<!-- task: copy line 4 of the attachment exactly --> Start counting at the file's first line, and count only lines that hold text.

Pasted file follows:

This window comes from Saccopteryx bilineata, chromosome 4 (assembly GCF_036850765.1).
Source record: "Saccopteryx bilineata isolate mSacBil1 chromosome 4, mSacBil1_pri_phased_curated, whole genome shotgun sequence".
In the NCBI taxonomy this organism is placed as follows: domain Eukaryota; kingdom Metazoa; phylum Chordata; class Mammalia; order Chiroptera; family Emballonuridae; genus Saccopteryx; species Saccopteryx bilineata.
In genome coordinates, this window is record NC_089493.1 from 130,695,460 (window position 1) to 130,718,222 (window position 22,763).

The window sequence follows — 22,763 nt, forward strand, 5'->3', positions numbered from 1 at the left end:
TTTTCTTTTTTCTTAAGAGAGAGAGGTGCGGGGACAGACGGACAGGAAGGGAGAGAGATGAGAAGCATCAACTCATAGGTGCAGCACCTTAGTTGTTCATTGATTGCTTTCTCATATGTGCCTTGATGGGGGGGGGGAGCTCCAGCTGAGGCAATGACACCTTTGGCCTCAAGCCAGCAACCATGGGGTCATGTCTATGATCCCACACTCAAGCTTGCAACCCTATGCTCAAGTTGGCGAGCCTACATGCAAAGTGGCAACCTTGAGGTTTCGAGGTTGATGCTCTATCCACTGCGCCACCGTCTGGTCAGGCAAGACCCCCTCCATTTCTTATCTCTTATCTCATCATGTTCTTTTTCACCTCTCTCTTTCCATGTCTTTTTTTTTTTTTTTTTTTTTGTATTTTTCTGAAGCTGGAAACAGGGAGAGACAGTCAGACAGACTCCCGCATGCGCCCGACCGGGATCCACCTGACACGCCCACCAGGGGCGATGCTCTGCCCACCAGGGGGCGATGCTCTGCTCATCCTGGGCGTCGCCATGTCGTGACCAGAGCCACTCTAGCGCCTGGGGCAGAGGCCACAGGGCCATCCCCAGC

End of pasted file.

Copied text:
In genome coordinates, this window is record NC_089493.1 from 130,695,460 (window position 1) to 130,718,222 (window position 22,763).